The following editorial appeared in the Pittsburgh Post-Gazette on Tuesday, Jan. 26:
A national heroin and opiate epidemic has reversed health gains — especially among white Americans — that have resulted from medical advances. Drug overdoses are driving up death rates for young white adults to levels not seen for decades.
Findings from recent public health studies underscore the need for more intense prevention and treatment practices, as well as bolstered electronic databases that track the dispensing of opioids.
Young white people, ages 25 to 35, make up the first generation since the Vietnam era of the mid-1960s to experience higher death rates than the previous generation. Meanwhile, death rates for young African-Americans are falling.
In 2014, the overdose death rate for whites, ages 25 to 34, was five times the 1999 level, while the rate for 35-to-44-year-old whites tripled, according to a New York Times analysis.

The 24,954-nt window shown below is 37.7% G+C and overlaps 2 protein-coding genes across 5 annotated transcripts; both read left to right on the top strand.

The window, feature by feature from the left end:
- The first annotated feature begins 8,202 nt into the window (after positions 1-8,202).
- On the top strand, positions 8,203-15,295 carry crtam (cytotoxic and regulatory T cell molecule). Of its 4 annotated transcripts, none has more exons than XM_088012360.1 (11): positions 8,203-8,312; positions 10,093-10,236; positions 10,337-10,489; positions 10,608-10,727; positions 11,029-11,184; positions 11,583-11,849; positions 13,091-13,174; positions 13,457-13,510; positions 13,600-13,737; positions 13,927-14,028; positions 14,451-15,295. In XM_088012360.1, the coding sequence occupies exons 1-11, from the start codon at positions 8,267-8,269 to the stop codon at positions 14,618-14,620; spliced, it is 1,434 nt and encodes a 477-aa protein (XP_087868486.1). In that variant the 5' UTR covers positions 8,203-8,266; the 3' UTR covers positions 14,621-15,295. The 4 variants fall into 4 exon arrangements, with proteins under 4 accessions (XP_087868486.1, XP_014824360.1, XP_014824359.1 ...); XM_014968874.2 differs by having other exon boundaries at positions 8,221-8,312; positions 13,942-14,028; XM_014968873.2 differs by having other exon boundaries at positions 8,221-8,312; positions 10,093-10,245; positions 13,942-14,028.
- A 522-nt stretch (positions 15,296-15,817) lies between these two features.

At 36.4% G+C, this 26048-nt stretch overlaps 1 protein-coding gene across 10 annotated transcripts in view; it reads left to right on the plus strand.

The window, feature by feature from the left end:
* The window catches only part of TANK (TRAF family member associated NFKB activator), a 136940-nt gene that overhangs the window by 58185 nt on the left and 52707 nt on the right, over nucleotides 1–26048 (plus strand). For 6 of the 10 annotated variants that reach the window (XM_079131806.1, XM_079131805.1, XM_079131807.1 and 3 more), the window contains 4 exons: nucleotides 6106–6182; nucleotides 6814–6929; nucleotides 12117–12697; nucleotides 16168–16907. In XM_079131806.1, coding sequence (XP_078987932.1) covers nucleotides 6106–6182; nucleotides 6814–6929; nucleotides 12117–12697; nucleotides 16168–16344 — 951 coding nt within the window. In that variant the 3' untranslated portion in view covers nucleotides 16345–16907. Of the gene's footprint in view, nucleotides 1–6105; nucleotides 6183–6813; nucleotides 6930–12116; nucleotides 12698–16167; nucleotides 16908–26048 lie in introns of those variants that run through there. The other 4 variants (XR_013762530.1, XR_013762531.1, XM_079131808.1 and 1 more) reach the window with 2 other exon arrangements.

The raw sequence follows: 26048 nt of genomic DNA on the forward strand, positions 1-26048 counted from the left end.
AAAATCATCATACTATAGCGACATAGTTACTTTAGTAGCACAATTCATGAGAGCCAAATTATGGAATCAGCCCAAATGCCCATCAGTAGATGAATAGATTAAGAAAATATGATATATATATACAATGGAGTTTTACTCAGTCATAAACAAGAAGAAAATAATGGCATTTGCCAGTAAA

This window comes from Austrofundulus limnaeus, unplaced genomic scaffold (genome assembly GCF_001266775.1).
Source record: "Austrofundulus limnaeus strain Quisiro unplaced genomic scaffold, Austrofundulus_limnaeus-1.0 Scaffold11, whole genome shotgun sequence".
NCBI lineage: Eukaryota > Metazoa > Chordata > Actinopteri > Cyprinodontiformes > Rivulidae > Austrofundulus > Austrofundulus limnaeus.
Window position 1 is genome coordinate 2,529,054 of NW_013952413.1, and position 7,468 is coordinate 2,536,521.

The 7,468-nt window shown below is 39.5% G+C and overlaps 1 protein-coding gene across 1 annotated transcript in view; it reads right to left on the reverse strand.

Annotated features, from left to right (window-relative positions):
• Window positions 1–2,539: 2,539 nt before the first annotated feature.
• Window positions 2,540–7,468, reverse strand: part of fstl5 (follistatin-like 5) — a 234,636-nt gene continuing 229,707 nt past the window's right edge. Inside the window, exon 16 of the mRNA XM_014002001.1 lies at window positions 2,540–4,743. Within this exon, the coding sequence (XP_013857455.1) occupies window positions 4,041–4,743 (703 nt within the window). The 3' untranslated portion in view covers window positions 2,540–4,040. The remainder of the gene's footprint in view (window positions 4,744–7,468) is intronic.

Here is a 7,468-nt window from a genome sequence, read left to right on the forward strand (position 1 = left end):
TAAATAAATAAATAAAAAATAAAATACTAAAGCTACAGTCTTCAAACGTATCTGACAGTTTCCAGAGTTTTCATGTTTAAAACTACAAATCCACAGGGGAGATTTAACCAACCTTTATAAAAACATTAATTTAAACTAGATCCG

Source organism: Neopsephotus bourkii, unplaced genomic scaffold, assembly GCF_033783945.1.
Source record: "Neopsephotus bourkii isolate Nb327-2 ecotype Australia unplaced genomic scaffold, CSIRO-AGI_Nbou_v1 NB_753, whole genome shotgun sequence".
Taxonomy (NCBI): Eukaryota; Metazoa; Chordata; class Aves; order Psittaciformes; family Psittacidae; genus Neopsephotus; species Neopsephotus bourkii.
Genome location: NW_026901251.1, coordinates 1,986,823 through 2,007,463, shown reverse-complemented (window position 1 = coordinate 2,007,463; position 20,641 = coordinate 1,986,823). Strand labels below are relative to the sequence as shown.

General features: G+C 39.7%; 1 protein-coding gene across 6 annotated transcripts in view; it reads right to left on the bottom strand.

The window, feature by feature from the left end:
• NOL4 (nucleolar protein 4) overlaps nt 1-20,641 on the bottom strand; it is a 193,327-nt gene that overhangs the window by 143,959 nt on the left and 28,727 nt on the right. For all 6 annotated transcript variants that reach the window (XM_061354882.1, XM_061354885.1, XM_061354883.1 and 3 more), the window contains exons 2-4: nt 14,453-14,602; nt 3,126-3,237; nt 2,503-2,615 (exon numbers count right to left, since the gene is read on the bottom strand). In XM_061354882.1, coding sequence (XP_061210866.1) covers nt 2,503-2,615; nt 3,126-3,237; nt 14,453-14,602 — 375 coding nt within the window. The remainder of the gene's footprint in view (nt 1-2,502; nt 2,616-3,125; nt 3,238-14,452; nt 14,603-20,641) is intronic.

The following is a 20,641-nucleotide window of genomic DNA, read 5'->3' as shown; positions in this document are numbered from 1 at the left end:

Overdose deaths for young black adults have edged up, but only slightly. Overall, a decline in deaths from AIDS has contributed to a falling death rate for African-Americans. As a result, the former chasm between death rates for blacks and whites has shrunk by two-thirds.
Even among whites, death rates for those with less education rose much faster than for those with college degrees. Public health agencies must find more effective ways of targeting education and prevention efforts to lower-income people with less education.
Education programs, targeted at both patients and physicians, can cut the abuse of prescription painkillers that can lead to heroin use. For those already addicted, medication-assisted treatment has shown far higher recovery rates.
Addiction to heroin and prescription painkillers is reversing the strides many Americans have made in overall health. Without more intense treatment and prevention, the epidemic will only grow.
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